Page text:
The best business book I’ve read in years is “Retail Superstars: Inside the 25 Best Independent Stores in America.” There’s a store in Fairfield, Ohio, that’s the No. 1 Christmas ornament store in the country; maybe the world. It has 30,000 to 40,000 different Christmas ornaments.

Even though Fairfield, Ohio—to the best of my knowledge—doesn’t have enough people to fill a small high school auditorium, it has people flying in from all over the world. The author has a good one-liner: “Be the best—it’s the only market that’s not crowded.” I love that.

NEXT: What is “Brand You?”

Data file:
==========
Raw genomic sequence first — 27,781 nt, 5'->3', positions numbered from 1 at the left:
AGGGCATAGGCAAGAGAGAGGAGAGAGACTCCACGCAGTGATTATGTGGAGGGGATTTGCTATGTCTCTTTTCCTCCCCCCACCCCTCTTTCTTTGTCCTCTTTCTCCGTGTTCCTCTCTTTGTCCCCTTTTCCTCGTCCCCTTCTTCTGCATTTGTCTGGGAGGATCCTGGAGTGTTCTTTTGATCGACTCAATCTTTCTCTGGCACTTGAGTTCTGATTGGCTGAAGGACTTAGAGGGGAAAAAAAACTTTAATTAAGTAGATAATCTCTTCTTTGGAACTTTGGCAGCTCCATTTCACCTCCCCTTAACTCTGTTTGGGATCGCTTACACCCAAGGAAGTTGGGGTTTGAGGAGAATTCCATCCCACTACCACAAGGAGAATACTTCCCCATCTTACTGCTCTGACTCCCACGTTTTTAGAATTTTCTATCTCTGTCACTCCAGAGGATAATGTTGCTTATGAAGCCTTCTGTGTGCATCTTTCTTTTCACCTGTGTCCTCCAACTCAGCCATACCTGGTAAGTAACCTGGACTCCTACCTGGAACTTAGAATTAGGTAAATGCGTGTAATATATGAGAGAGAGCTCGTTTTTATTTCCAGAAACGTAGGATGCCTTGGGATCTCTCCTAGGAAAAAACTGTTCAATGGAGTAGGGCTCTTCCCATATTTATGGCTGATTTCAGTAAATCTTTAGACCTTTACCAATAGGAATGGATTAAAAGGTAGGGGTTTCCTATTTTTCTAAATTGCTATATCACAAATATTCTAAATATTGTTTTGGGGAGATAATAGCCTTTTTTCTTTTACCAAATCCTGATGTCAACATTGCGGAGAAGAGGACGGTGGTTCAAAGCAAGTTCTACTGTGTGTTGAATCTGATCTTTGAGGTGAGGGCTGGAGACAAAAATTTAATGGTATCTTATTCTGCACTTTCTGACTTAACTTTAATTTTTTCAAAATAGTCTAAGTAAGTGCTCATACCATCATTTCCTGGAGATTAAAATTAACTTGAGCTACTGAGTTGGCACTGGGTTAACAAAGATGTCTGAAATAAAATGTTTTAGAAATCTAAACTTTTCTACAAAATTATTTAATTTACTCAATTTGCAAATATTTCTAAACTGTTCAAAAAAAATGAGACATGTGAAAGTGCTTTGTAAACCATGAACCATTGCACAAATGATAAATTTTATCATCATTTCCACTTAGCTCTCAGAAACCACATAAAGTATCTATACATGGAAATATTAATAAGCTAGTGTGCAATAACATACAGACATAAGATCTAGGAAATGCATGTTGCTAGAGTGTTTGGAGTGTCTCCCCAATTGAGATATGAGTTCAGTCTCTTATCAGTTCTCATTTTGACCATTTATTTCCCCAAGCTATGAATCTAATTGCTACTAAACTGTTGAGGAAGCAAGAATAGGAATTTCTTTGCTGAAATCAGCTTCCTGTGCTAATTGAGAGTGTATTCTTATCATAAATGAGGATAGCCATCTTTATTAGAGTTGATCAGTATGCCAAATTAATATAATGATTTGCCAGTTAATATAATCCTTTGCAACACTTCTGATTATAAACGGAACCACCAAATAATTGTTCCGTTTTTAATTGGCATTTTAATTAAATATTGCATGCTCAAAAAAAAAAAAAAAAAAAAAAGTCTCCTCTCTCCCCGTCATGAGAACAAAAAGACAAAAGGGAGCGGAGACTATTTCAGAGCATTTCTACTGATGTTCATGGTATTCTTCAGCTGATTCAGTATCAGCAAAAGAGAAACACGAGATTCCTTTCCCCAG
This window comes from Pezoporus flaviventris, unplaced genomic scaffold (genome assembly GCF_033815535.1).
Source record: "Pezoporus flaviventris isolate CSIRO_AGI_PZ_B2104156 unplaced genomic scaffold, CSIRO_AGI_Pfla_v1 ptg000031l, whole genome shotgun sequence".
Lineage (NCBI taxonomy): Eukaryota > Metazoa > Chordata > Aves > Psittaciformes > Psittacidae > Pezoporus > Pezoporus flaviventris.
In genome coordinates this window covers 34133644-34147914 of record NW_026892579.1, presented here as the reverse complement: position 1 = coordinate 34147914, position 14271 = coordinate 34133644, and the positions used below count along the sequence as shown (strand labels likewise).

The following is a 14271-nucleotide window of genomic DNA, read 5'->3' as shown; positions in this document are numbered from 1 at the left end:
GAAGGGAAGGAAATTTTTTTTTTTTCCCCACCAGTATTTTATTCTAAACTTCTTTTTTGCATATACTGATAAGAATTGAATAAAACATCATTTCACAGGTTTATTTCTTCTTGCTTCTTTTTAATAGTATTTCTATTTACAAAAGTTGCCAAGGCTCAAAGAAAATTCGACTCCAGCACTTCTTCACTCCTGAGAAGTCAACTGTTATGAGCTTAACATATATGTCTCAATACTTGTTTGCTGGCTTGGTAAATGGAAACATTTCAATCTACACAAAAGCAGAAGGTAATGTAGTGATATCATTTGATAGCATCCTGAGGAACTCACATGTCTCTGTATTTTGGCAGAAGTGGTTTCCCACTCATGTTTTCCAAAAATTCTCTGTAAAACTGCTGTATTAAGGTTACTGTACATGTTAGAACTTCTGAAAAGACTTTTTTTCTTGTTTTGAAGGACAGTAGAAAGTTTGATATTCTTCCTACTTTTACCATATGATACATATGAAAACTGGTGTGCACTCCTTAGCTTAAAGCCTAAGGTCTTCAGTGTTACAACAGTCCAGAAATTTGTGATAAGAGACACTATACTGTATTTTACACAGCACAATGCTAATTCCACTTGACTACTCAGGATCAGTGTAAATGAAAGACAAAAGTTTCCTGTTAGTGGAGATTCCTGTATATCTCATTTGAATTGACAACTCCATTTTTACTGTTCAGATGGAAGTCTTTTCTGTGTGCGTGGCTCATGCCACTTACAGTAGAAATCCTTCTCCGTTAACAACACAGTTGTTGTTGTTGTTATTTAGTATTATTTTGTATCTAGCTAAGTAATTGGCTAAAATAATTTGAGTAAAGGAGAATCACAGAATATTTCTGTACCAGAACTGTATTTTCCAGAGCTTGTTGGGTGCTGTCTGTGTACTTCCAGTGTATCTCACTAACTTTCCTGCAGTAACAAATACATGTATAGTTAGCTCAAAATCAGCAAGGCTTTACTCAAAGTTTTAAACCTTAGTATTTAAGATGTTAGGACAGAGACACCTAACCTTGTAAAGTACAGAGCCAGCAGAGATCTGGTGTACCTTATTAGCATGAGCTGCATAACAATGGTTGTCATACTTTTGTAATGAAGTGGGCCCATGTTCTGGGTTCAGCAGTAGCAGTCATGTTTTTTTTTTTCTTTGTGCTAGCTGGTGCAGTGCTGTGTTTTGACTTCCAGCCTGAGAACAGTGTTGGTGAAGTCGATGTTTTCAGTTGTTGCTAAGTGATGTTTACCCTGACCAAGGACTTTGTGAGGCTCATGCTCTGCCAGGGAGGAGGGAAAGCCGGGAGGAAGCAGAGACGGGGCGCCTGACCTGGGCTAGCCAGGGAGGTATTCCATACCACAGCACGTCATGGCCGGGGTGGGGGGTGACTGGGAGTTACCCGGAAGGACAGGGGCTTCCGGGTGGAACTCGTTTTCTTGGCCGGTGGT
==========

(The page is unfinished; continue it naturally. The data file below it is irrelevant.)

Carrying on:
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Great article! Unfortunately, most employees don’t feel valued or appreciated by their supervisors or employers. In fact, research has shown that the predominant reason team members quit their jobs is because they don’t feel valued. This is in spite of the fact that employee recognition programs have proliferated in the workplace – over 90% of all organizations in the U.S. has some form of employee recognition activities in place. But most employee recognition programs are viewed with skepticism and cynicism – because they aren’t viewed as being genuine in their communication of appreciation. Getting the “employee of the month” award, receiving a certificate of recognition, or a “Way to go, team!” email just don’t get the job done. How do you communicate authentic appreciation? We have found people have different ways that they want to be shown appreciation, and if you don’t communicate in the language of appreciation important to them, you essentially “miss the mark”. Additionally, employees need to receive recognition more than once a year at their performance review. Otherwise, they view the praise as “going through the motions”. A third component of authentic appreciation is that the communication has to be about them personally – not the department, not their group, but something they did. Finally, they have to believe that you mean what you say. How you treat them has to match the words you use. If you are not sure how your team members want to be shown appreciation, the Motivating By Appreciation Inventory (www.appreciationatwork.com/assess) will identify the language of appreciation and specific actions preferred by each employee. You then can create a group profile for your team, so everyone knows how to encourage one another. Remember, employees want to know that they are valued for what they contribute to the success of the organization. And communicating authentic appreciation in the ways they desire it can make the difference between keeping your quality team members or having a negative work environment that everyone wants to leave. Paul White, Ph.D., is the co-author of The 5 Languages of Appreciation in the Workplace with Dr. Gary Chapman.